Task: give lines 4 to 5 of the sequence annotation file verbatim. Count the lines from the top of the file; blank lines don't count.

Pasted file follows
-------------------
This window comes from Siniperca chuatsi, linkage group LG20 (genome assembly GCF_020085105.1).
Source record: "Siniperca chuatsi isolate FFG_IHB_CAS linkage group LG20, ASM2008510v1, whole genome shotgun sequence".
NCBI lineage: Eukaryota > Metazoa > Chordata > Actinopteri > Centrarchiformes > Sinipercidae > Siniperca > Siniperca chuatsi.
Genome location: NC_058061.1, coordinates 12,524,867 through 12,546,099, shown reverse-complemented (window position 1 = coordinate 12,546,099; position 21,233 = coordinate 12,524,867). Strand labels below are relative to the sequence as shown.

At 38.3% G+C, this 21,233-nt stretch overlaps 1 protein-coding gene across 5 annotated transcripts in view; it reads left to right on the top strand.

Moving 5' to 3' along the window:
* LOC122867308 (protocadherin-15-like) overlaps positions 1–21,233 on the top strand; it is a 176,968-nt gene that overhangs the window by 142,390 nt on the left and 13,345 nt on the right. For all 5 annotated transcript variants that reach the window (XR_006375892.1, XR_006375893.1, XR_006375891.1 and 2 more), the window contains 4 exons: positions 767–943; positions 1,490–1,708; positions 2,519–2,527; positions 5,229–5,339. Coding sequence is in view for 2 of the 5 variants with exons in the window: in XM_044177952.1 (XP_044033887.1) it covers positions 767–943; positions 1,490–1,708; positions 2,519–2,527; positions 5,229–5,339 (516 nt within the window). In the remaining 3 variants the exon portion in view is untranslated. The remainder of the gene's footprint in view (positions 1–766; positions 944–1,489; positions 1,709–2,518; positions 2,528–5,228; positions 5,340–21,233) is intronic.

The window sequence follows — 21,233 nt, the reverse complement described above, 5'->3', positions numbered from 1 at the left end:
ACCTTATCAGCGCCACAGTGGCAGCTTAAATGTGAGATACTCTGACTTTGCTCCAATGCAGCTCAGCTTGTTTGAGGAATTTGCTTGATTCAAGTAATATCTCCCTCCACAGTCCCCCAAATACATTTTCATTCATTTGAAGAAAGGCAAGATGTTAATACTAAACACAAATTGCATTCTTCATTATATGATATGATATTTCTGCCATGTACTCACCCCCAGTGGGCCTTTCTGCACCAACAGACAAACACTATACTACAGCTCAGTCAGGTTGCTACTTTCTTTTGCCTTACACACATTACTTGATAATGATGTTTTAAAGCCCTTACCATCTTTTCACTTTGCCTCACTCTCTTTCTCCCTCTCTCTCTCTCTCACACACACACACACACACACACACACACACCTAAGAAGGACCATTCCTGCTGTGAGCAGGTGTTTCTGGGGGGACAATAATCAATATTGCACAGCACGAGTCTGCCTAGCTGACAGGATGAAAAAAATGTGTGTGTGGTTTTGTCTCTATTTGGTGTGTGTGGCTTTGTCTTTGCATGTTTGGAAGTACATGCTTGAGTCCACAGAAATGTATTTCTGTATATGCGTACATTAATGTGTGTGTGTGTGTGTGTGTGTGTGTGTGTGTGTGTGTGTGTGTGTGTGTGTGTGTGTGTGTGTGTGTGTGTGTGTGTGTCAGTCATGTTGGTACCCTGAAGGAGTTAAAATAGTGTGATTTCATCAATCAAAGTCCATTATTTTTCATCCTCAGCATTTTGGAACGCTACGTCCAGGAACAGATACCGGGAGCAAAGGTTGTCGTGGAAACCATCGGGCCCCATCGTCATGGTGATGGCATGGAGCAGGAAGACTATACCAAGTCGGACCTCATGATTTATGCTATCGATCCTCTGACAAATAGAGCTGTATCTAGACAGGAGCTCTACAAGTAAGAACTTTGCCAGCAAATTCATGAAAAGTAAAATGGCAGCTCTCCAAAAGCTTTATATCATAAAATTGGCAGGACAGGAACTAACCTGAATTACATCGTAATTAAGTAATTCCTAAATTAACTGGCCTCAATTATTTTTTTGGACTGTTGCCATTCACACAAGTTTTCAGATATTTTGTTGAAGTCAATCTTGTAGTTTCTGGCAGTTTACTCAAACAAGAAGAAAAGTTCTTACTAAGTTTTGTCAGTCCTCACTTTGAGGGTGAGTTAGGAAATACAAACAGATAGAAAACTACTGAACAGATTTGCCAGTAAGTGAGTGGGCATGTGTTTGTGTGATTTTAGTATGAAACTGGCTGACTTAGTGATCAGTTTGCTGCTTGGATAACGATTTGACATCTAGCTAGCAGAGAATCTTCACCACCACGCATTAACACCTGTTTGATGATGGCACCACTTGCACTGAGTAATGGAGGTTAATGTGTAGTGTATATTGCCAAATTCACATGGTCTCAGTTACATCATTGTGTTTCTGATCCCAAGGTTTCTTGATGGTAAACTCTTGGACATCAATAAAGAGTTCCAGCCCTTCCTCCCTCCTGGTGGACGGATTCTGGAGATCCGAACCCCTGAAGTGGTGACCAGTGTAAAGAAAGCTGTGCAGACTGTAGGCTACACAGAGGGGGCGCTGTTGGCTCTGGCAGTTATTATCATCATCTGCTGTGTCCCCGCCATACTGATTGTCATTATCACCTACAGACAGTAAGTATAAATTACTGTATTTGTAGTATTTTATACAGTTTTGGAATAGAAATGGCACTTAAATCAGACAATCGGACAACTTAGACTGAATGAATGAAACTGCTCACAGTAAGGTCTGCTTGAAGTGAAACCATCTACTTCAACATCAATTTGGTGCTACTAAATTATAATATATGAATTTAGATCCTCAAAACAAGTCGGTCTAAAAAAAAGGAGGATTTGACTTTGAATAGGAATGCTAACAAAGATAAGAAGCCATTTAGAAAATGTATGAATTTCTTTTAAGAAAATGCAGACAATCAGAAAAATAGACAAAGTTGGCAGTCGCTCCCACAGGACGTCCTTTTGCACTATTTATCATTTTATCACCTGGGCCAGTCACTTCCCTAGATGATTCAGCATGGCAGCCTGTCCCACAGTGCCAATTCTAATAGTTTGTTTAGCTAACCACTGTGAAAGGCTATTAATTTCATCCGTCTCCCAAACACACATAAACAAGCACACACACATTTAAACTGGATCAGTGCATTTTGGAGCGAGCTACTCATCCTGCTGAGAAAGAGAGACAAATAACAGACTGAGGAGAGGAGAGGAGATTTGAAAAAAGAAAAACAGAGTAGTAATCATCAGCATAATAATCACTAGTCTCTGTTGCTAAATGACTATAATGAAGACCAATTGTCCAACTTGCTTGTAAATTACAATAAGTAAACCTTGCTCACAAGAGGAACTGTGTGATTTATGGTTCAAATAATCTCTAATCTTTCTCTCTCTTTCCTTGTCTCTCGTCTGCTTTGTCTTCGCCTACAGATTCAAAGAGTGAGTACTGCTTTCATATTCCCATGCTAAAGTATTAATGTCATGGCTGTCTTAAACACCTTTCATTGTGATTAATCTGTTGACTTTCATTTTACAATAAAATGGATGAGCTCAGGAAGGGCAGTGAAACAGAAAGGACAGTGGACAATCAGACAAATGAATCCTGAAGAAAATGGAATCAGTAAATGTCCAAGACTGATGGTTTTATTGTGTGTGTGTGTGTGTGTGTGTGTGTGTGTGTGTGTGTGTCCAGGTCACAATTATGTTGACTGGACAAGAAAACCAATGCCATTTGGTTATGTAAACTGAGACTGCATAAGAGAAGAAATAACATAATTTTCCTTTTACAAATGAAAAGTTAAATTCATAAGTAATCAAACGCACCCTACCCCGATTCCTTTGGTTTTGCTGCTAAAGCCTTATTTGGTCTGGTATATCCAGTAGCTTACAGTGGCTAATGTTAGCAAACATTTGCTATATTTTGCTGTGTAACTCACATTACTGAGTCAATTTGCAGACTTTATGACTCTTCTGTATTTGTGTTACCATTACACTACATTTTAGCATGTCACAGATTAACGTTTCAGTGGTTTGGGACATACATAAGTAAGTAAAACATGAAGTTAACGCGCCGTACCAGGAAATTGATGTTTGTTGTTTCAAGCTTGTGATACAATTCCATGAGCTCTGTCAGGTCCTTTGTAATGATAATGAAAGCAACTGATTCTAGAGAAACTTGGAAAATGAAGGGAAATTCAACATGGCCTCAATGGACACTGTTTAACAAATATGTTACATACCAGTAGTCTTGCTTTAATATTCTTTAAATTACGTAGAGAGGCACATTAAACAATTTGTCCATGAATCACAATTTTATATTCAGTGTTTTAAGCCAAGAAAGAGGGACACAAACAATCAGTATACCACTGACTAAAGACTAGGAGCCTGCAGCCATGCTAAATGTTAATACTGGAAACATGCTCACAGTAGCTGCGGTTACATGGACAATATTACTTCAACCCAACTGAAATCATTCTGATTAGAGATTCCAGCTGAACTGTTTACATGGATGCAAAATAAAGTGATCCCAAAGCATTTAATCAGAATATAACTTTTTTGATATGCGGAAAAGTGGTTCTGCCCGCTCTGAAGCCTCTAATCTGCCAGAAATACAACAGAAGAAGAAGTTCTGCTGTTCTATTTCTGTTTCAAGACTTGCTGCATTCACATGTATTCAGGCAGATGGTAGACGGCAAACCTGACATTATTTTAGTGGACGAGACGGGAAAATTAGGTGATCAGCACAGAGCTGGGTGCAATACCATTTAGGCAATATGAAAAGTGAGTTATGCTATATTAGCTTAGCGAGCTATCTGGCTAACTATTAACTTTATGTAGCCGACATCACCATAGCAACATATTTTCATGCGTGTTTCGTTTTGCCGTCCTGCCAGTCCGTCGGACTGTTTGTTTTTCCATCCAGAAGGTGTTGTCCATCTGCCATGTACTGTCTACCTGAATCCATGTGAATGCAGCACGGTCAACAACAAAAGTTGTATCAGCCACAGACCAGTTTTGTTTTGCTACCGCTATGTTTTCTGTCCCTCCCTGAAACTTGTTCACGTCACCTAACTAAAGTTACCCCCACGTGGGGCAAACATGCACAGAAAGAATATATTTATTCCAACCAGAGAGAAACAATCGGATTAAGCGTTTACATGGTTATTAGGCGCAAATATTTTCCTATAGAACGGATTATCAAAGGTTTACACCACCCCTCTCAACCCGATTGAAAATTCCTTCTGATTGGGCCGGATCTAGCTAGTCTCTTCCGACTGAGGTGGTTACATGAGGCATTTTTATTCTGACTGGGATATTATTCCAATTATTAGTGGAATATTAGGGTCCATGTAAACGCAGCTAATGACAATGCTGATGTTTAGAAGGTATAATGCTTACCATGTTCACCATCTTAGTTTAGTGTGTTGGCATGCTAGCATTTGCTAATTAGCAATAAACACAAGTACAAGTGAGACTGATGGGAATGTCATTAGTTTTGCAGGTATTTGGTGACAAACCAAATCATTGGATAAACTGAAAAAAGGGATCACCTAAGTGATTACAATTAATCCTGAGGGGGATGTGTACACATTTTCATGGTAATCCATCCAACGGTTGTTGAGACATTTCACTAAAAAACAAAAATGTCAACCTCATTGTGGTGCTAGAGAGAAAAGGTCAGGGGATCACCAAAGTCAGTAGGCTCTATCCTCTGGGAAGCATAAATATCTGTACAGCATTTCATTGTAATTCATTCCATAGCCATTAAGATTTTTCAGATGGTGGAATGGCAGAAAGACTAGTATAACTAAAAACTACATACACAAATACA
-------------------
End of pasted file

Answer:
Genome location: NC_058061.1, coordinates 12,524,867 through 12,546,099, shown reverse-complemented (window position 1 = coordinate 12,546,099; position 21,233 = coordinate 12,524,867). Strand labels below are relative to the sequence as shown.

At 38.3% G+C, this 21,233-nt stretch overlaps 1 protein-coding gene across 5 annotated transcripts in view; it reads left to right on the top strand.